Community leaders are calling on people to get their Covid-19 vaccine as soon as they are invited to do so.

Those most at risk are being offered the vaccination first, and it will be rolled out to other groups in order of age and risk over the coming weeks and months. For details of the priority list, visit GOV.UK. The NHS will contact people when it is their turn to book their vaccine, people should not contact their GP or pharmacy.

Sohail Khan, a councillor for Tettenhall Regis ward, was offered the vaccine as a health and social care worker as he is volunteering at the Covid-19 rapid test centre at the Jamia Masjid Bilal.

He said: "The vaccine has given us hope of returning to normality and I was delighted to get my first dose at New Cross earlier this week. The process was quick and efficient and the whole visit only took around 30 minutes. 

"My son, who volunteers full time at the test centre, was also offered the jab, but his first reaction was not to have it – after all, he's only 23, fit and healthy, so what's he got to worry about?

"As soon as I heard this I was straight on the phone to him to tell him to get vaccinated. We know that Covid-19 is much more deadly to older people and those with underlying health conditions, but the average age of people falling seriously ill with Covid is dropping all the time and, tragically, there have been many cases of much younger people succumbing to this terrible virus.

"So my message to my son, and indeed to everyone in Wolverhampton is, when it's your time to have your jab – please, make sure you get it."

Bilston North Councillor Olivia Birch said: "Although the infection rate is thankfully now coming down once more, over 1,300 people tested positive for Covid-19 in Wolverhampton last week, which is an incredibly worrying number. 

"There are a lot of untruths and misinformation around the vaccine which is misleading, and I'd call on people to ignore the anti-vaxxers and listen to the facts.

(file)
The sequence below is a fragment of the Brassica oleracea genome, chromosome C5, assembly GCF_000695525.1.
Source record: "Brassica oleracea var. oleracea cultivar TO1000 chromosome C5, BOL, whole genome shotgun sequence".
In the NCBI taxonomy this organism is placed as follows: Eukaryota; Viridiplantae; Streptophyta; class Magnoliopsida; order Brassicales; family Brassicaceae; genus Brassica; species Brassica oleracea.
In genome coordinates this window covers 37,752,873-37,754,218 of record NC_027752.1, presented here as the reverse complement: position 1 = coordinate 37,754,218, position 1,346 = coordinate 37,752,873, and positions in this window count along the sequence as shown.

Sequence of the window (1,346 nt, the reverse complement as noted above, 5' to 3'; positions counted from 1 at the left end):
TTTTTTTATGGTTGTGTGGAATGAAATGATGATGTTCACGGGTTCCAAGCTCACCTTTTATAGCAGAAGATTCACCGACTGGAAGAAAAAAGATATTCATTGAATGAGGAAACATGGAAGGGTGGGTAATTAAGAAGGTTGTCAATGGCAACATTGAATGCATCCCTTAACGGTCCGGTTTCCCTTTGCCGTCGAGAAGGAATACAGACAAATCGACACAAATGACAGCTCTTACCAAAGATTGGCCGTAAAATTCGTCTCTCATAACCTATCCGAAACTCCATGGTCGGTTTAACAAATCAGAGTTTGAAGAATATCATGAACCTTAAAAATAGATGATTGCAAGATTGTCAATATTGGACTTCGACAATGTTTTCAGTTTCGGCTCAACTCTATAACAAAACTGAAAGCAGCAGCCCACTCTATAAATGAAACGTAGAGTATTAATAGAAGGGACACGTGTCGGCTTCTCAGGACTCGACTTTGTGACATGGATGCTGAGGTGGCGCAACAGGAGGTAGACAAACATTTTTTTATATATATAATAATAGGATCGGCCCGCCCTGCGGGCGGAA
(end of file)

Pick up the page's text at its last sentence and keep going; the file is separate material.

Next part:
“Please take the vaccine, particularly so if you are from the BAME community which has been disproportionately affected by Covid-19, so that you can protect yourselves, your family and friends and of course our NHS."

Fr. Craig Fullard, Parish Priest of the St. John Henry Newman Cluster, said: "It's been great to hear about members of our community who have begun to receive the vaccine. 

"Pope Francis has made it very clear that to receive the vaccine is morally acceptable and that it is in fact an ethical action, because without it you are gambling with your health, your life, and the lives of others. That's why I was really pleased to receive a phone call to have my vaccine and to be able to go and have my first dose.

"The vaccine truly is our way out of the storm of Covid-19. But, as the storm continues, those of us who have had the vaccine and those that haven't yet need to do our best; we need to stay at home, protect the NHS and save lives. And, when you are called for the vaccine, go for it – because it is the way forward."

More details about the vaccine, including the answers to frequently asked questions, are available at Vaccine.

Latest figures show there were 506.8 cases of Covid-19 per 100,000 people in Wolverhampton over the 7 days to 26 January. That means 1,333 people in the city tested positive for the virus in that 7 day period – though the true number of new cases will likely be considerably higher.

The latest information and guidance around coronavirus is available at GOV.UK and on the council’s own coronavirus pages. Further details of the lockdown restrictions currently in place, and the answers to frequently asked questions, are available at COVID Alert.